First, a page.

I get it.
You have a sense of humour.
You’re part of Mother Nature’s gang of bullies, and we mere mortals have no say in how you behave.
The least you could do is not piss yourself laughing when I drag my sorry corpse into the car at 6:45am in the morning, wrapped in a blanket and shivering while I curse your name and the fact that warmth appears to have forsaken those of us here in Melbourne.
I’m sorry for complaining at you…
Now, could you please stop stuffing us about and bring out the sun?
As most of you darling readers are based in the Northern Hemisphere, I’m guessing that you’re not too familiar with the fabulous little corner of my world that is Melbourne, Australia. It’s a fantastic city to live in with lots of great cafes / bars / restaurants / pubs, a thriving live music scene and a wonderfully eclectic mix of people residing here.
HOWEVER, this city of mine does have one downfall.
The “FABULOUS” WEATHER.
The joke across the country is that Melbourne’s weather cannot be predicted, and that our the weather forecasters do their jobs by either throwing dice or asking a magic 8 ball. Tthanks to this fact, Melbournians have perfected the art of dressing in layers and hiding their umbrellas in the most incredible and unexpected places on their person.
No, not there. Tsk tsk, I’ll thank you to pull your mind out of the gutter!
As the state has been experiencing drought conditions for quite a few years, there were many loud cheers when the heavens broke and started drenching us with rain over the winter months.
And when they did it again in the beginning of spring, we still cheered.
And in the second month of spring, when we were still being kept rather soggy by the skies, the cheers weren’t quite so enthusiastic…but they were still there.
We’re now at the arse-end of November and we’ve had only ONE day that’s topped 30 degrees C (that’s 86 degrees F to you Northerners), the rest of the time the temperature has wavered around the 20 degree C (68 degree F) mark. And since I need to wake up at 4:30am in the morning to get ready and commute to work, this means that only 3 weeks from the beginning of summer, I am STILL defrosting my windshield in the morning and cursing the skies.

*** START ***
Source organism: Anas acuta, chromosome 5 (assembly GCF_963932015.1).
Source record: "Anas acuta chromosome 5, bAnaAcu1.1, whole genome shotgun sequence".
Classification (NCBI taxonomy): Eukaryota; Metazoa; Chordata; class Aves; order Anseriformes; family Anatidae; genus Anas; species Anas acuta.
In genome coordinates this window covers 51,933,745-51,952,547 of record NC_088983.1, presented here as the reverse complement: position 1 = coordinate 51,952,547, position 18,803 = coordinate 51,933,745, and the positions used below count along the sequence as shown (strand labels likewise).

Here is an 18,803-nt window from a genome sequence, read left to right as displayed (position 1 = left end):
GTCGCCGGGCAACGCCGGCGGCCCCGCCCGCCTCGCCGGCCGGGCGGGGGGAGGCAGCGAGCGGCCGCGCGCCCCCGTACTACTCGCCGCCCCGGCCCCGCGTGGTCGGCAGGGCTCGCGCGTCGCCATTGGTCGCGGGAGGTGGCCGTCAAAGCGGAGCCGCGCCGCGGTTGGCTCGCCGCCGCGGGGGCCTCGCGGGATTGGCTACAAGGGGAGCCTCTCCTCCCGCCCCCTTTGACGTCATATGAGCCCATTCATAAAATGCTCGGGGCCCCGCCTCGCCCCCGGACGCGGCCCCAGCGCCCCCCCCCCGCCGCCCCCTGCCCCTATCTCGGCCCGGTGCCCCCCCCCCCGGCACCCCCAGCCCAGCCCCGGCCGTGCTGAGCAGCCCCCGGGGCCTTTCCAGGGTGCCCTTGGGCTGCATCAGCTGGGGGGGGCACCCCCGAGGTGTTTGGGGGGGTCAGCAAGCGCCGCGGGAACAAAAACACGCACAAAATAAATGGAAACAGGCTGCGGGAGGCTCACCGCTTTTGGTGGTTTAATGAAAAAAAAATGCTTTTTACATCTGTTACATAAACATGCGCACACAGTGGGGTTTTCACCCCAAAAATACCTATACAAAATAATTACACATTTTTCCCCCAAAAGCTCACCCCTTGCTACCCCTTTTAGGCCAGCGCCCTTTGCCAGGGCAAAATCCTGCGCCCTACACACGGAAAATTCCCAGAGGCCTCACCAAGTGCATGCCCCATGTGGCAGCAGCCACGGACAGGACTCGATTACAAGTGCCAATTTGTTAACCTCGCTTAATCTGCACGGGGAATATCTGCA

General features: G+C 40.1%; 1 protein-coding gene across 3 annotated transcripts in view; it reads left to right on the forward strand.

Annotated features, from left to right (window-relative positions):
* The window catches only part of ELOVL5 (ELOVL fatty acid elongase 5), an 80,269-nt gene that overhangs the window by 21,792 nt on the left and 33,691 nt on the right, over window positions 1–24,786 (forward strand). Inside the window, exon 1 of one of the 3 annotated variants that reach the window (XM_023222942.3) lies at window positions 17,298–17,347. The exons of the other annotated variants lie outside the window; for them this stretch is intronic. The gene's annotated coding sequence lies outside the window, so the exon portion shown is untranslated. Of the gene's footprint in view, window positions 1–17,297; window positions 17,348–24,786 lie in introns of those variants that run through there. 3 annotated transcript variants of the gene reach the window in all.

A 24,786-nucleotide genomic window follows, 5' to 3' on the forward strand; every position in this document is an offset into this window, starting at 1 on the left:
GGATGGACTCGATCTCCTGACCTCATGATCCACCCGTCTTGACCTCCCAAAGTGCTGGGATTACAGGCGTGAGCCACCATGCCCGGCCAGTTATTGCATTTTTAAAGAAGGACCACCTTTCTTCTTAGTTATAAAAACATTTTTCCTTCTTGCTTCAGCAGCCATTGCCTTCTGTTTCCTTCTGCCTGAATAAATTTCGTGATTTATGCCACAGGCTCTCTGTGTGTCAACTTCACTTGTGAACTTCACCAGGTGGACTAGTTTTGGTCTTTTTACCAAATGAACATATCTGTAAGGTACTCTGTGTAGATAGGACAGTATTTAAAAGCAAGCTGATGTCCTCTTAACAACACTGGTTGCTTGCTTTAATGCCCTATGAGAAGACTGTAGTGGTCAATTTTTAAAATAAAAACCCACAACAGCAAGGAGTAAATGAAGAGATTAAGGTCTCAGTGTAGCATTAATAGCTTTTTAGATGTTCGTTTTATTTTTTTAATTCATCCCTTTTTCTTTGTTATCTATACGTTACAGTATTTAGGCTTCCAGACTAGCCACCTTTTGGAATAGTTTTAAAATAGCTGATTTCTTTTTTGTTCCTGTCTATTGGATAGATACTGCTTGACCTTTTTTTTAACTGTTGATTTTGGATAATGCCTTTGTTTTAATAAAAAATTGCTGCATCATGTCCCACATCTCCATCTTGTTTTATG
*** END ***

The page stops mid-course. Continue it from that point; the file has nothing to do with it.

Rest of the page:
So how am I coping with this unseasonal weather?
Well, I don’t know how my fellow Melbournians feel about it all, but personally I’m over the soups and stews that sustained me over the colder months, and I’m aching for the fruits that only grace us at this time of the year so that I can enjoy their bounty many times over before they disappear again.
As I had some pineapple left over after making the dried pineapple baskets (thanks again to the King of Fruit growers for sending me a box of these much loved fruits!), I decided that I’d make a nice soft jelly as dessert for a dinner party that the olds were holding. Perfect, since there are quite a few crowns and dentures holding them together – I figured that a soft, barely sweet dessert made with the acidity of pineapple would hit the spot.
However – before we venture any further – did you know that you can’t actually make a gelatin-based jelly using fresh pineapple?
You see, pineapple contains an enzyme called bromelain which actually breaks down protein. While this makes fresh pineapple juice fabulous for being used in a meat marinade as it will tenderize the protein…when used with gelatin, it will break it down so you’re left with nothing but pineapple soup!